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Vice Presidential Guest Pins

by Tom Carrier (04/25/08).
Vice Presidential guest pins, c. 1980, reverse
Vice Presidential guest pins, c. 1980s
Vice Presidential guest pins, c. 1980

Just as the Secret Service provides a specially designed lapel pin to frequent guests to the White House, the Secret Service also provides similar lapel pins to guests of the vice president of the United States.

Oddly enough, these are rarer to find than the presidential ones as they do not often appear very often in private sales or public auctions. I have only these two examples of vice presidential guest pins while my presidential guest pin blog shows ten. Like the presidential ones, the vice presidential guest pins are occasionally numbered either on the front of the pin or on the reverse as shown above.

These guest pins have been out of Secret Service inventory for at least a generation and do no longer represent a controlled item. However, those with similar pins for any Administration for the past 10 years should not advertise or sell these pins either in private or public auction as they may still be considered a controlled item.

8 Responses to “Vice Presidential Guest Pins”

  1. jgold says:

    Tom – I recently acquired from the estate of a deceased civil service agent 4 vice presidential guest pins. Based on what was in the house, they are Clinton era or earlier. Two are a dark green; one is light green; and one is orange. I am interested in selling them, and would like an idea of value and how to go about doing so.

    I also obtained other pins that might be of interest, and I would appreciate your assistance identifying them and their value. There is a vice presidential seal pin with Walter Mondale’s signature on the back. There is a Presidential seal pin, with Bill Clinton’s signature on the back. There is a presidential seal pin with Jimmy Carter’s signature on the back. There is a small gold pin with Jimmy Carter’s signatue on the front, and there is a small presidential seal pin with ruffled edges but no name on the back.

    There are also some small inaugaral pins.

    Thanks, Jeff

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  3. Tamara Boyll-Olah says:

    I have a question on an actual “President of the United States” pin. How rare is it to find those? One has come into my possession and if my mom’s story is correct, it came from President Ronald Reagan about six months after he had been shot.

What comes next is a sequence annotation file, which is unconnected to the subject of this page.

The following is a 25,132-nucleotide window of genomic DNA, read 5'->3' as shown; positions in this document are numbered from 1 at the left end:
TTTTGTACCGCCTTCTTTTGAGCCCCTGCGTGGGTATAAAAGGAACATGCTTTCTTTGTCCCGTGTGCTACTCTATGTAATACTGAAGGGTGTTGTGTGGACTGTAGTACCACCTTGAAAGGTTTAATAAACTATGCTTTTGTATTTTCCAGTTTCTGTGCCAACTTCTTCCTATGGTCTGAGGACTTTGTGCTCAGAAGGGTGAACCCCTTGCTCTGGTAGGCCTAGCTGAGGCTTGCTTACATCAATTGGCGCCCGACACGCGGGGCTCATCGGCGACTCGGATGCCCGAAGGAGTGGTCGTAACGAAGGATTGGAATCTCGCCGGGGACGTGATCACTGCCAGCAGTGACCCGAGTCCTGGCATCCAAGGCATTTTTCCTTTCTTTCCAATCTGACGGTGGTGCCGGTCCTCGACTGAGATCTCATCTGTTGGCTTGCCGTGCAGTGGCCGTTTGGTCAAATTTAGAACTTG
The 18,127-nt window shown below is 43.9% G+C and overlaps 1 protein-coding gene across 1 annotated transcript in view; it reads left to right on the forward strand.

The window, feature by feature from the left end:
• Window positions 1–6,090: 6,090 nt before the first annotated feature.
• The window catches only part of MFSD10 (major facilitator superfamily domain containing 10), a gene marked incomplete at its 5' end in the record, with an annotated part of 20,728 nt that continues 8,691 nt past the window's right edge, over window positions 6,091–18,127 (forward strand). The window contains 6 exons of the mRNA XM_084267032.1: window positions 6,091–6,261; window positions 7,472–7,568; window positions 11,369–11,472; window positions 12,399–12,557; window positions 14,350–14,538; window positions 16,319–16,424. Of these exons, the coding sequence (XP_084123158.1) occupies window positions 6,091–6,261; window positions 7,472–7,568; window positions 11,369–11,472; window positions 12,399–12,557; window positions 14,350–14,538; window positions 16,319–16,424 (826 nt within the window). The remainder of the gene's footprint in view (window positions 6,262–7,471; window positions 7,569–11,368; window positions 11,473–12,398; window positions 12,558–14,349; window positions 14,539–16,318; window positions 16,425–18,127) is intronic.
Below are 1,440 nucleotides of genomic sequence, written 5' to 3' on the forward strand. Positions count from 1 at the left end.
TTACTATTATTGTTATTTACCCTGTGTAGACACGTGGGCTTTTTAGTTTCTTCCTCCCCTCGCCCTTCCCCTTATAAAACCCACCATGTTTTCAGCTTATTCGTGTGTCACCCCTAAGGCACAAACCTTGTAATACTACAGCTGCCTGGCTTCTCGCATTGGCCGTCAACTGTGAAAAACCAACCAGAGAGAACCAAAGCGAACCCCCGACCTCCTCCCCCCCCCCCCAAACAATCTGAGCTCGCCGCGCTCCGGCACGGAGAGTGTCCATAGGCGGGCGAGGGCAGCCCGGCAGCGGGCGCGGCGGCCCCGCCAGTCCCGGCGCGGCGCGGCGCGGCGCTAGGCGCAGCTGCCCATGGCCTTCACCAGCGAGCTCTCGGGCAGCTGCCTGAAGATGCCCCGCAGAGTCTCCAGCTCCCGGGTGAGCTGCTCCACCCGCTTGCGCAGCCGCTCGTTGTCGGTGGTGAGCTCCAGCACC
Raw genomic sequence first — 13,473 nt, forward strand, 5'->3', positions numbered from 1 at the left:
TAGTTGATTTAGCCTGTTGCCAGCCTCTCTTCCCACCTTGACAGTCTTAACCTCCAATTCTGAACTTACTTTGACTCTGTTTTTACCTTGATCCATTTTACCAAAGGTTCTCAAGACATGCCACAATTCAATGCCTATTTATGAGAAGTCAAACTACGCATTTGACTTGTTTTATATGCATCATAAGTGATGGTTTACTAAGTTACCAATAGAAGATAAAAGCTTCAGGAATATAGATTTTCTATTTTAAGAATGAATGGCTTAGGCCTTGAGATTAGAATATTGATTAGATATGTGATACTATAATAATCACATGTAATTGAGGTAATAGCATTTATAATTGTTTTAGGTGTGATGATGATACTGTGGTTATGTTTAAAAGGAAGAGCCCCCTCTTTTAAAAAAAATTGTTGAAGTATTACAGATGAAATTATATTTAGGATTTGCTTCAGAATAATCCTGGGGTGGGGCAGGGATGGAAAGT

4. Re says:

    Tom my husband and I just bought an estate and have come accross a frame which reads 100 years of presidential pins. It appears that all the pins are in place. I would like to know what a set like this is worth. Thanks you

  5. Nina says:

    Hello Tom,

    I’ve reading all the posts. I have the presidential guest PIN no. 850 when Kennedy came to CR, there was no secret service or army and still there is none in CR, belongs to my father in law more than 25 years ago, he was choosen by Kennedy himself since then, he was the Central American Judo Champion, I am trying to look for infirmation of the pin or the number on it, I was reading that every number is unique and is a way to identify who it was given to, I really will love to see my father’s in law name on the security guest service list in Kennedy time, could you please help me???…. Thank you so much.

  6. Tom Carrier says:

    Jeff: the vice presidential guest pins are difficult to find and collect. Although, recently Ebay has had them more often than they had before. Their final values have been from $90 to about $150 each, sometimes more.

    All of the presidential and vice presidential pins you mentioned are consistent with official lapel pins given as gifts from each of the Administrations you mentioned. The value for the vice presidential pin is about $50, the rest are about $125 to $150 each, sometimes less sometimes more on Ebay and elsewhere.

    Hope this helps.

    Tom

  7. jgold says:

    Tom – Thanks. Are you recommending ebay to sell them. What category do I list them in.

    I’m still digging through the box that I bought, and came across an item, I can’t find anywhere else. Its a lapel pin from the Omaha Debate where Bentsen told Quayle “You’re no Jack Kennedy”. Do you think there is a market.

    BTW – this was my first time at worthpoint. I’m sure I’ll be back. Jeff

  8. Tom Carrier says:

    Jeff: WorthPoint is still a growing community and there are still bugs to work out such as recognizing when someone has answered a blog. I didn’t realize that you had responded and so will do so now.

    If your pin is an official debate pin, that is provided by the debate committee to an official of some sort, then the value will be a little higher than just a regular campaign event button. Without an image, I really can’t tell for sure. If you can upload an image, that might make it easier.

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